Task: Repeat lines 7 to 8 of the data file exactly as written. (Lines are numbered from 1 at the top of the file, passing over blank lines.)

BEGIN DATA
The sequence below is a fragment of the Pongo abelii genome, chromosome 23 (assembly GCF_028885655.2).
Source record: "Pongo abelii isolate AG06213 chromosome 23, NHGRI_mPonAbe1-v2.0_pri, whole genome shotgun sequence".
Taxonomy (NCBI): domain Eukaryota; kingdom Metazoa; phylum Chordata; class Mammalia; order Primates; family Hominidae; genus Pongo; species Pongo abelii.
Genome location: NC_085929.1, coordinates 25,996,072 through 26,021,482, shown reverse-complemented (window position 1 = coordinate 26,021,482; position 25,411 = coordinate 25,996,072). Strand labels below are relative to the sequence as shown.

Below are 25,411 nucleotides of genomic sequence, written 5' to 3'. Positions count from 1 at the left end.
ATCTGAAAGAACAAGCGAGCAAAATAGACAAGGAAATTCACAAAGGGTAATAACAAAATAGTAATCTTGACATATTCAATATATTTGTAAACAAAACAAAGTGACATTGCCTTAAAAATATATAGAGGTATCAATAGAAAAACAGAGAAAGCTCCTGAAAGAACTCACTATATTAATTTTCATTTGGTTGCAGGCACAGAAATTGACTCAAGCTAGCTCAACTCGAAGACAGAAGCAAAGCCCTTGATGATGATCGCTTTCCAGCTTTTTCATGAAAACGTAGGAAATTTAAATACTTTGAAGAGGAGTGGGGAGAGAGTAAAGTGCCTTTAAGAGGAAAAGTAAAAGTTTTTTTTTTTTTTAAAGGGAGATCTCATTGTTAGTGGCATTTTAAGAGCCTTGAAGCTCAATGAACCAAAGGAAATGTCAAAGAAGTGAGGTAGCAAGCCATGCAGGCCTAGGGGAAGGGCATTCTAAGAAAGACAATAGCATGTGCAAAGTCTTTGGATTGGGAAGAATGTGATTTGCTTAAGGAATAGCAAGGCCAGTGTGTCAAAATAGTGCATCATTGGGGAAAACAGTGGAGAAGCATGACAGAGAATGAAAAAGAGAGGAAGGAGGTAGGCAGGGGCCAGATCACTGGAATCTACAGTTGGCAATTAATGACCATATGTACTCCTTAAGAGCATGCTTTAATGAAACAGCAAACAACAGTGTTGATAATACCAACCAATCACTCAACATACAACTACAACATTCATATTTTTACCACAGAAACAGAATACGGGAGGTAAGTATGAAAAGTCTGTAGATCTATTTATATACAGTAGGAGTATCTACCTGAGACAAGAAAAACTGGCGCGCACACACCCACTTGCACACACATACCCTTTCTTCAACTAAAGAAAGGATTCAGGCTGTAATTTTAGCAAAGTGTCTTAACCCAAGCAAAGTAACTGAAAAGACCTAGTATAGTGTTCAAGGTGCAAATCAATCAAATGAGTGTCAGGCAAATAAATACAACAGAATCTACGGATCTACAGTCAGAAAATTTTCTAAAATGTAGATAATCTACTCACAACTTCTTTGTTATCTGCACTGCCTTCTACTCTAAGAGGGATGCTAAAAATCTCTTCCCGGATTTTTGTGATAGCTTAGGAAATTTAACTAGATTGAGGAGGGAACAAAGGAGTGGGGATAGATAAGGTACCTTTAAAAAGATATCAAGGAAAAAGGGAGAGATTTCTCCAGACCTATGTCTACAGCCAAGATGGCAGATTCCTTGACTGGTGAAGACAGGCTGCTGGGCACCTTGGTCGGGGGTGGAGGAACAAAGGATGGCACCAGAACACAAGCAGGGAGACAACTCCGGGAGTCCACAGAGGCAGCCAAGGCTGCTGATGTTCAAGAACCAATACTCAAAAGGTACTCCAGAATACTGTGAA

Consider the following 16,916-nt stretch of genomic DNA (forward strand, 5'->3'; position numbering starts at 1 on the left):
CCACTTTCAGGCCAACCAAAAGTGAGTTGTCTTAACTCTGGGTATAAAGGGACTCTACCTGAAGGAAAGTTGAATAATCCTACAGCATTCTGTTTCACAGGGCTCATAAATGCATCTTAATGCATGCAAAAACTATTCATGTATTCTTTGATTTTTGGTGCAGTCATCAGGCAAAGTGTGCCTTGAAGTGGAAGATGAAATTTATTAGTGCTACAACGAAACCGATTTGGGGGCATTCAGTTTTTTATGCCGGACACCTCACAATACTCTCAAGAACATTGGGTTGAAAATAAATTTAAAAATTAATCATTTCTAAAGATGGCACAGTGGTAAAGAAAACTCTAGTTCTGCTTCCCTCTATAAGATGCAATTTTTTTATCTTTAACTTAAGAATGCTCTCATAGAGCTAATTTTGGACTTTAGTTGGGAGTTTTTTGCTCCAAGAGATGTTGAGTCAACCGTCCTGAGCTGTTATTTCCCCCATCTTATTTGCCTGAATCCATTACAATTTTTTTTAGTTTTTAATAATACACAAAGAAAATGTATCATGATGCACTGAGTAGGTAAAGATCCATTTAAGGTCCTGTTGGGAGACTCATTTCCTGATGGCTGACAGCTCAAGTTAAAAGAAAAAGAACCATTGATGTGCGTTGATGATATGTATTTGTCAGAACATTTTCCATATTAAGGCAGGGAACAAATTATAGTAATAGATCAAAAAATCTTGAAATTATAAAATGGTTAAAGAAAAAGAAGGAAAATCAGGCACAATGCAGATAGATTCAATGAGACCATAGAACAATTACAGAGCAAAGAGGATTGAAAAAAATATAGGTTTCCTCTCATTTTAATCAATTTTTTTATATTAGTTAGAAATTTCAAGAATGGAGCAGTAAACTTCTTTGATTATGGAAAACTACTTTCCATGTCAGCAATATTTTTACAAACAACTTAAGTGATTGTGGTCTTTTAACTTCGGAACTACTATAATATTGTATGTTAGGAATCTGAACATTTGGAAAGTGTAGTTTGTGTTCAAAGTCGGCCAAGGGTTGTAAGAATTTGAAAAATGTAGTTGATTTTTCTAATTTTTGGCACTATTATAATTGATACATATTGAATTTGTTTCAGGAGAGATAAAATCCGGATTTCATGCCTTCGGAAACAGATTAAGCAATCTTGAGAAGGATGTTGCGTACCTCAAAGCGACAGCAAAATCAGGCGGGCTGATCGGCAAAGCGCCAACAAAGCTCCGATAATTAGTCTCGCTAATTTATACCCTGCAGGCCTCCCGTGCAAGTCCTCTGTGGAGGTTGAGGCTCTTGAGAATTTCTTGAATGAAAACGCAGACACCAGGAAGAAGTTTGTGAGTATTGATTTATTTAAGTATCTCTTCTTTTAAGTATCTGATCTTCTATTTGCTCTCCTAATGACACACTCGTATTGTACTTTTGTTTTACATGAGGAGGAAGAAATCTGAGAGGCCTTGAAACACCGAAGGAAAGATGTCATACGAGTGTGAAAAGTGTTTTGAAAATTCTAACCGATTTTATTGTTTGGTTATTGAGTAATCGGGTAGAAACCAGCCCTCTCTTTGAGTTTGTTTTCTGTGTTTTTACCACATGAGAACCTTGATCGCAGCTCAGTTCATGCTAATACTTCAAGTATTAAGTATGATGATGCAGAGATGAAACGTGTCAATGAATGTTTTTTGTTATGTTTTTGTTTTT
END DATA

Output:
Consider the following 16,916-nt stretch of genomic DNA (forward strand, 5'->3'; position numbering starts at 1 on the left):
CCACTTTCAGGCCAACCAAAAGTGAGTTGTCTTAACTCTGGGTATAAAGGGACTCTACCTGAAGGAAAGTTGAATAATCCTACAGCATTCTGTTTCACAGGGCTCATAAATGCATCTTAATGCATGCAAAAACTATTCATGTATTCTTTGATTTTTGGTGCAGTCATCAGGCAAAGTGTGCCTTGAAGTGGAAGATGAAATTTATTAGTGCTACAACGAAACCGATTTGGGGGCATTCAGTTTTTTATGCCGGACACCTCACAATACTCTCAAGAACATTGGGTTGAAAATAAATTTAAAAATTAATCATTTCTAAAGATGGCACAGTGGTAAAGAAAACTCTAGTTCTGCTTCCCTCTATAAGATGCAATTTTTTTATCTTTAACTTAAGAATGCTCTCATAGAGCTAATTTTGGACTTTAGTTGGGAGTTTTTTGCTCCAAGAGATGTTGAGTCAACCGTCCTGAGCTGTTATTTCCCCCATCTTATTTGCCTGAATCCATTACAATTTTTTTTAGTTTTTAATAATACACAAAGAAAATGTATCATGATGCACTGAGTAGGTAAAGATCCATTTAAGGTCCTGTTGGGAGACTCATTTCCTGATGGCTGACAGCTCAAGTTAAAAGAAAAAGAACCATTGATGTGCGTTGATGATATGTATTTGTCAGAACATTTTCCATATTAAGGCAGGGAACAAATTATAGTAATAGATCAAAAAATCTTGAAATTATAAAATGGTTAAAGAAAAAGAAGGAAAATCAGGCACAATGCAGATAGATTCAATGAGACCATAGAACAATTACAGAGCAAAGAGGATTGAAAAAAATATAGGTTTCCTCTCATTTTAATCAATTTTTTTATATTAGTTAGAAATTTCAAGAATGGAGCAGTAAACTTCTTTGATTATGGAAAACTACTTTCCATGTCAGCAATATTTTTACAAACAACTTAAGTGATTGTGGTCTTTTAACTTCGGAACTACTATAATATTGTATGTTAGGAATCTGAACATTTGGAAAGTGTAGTTTGTGTTCAAAGTCGGCCAAGGGTTGTAAGAATTTGAAAAATGTAGTTGATTTTTCTAATTTTTGGCACTATTATAATTGATACATATTGAATTTGTTTCAGGAGAGATAAAATCCGGATTTCATGCCTTCGGAAACAGATTAAGCAATCTTGAGAAGGATGTTGCGTACCTCAAAGCGACAGCAAAATCAGGCGGGCTGATCGGCAAAGCGCCAACAAAGCTCCGATAATTAGTCTCGCTAATTTATACCCTGCAGGCCTCCCGTGCAAGTCCTCTGTGGAGGTTGAGGCTCTTGAGAATTTCTTGAATGAAAACGCAGACACCAGGAAGAAGTTTGTGAGTATTGATTTATTTAAGTATCTCTTCTTTTAAGTATCTGATCTTCTATTTGCTCTCCTAATGACACACTCGTATTGTACTTTTGTTTTACATGAGGAGGAAGAAATCTGAGAGGCCTTGAAACACCGAAGGAAAGATGTCATACGAGTGTGAAAAGTGTTTTGAAAATTCTAACCGATTTTATTGTTTGGTTATTGAGTAATCGGGTAGAAACCAGCCCTCTCTTTGAGTTTGTTTTCTGTGTTTTTACCACATGAGAACCTTGATCGCAGCTCAGTTCATGCTAATACTTCAAGTATTAAGTATGATGATGCAGAGATGAAACGTGTCAATGAATGTTTTTTGTTATGTTTTTGTTTTT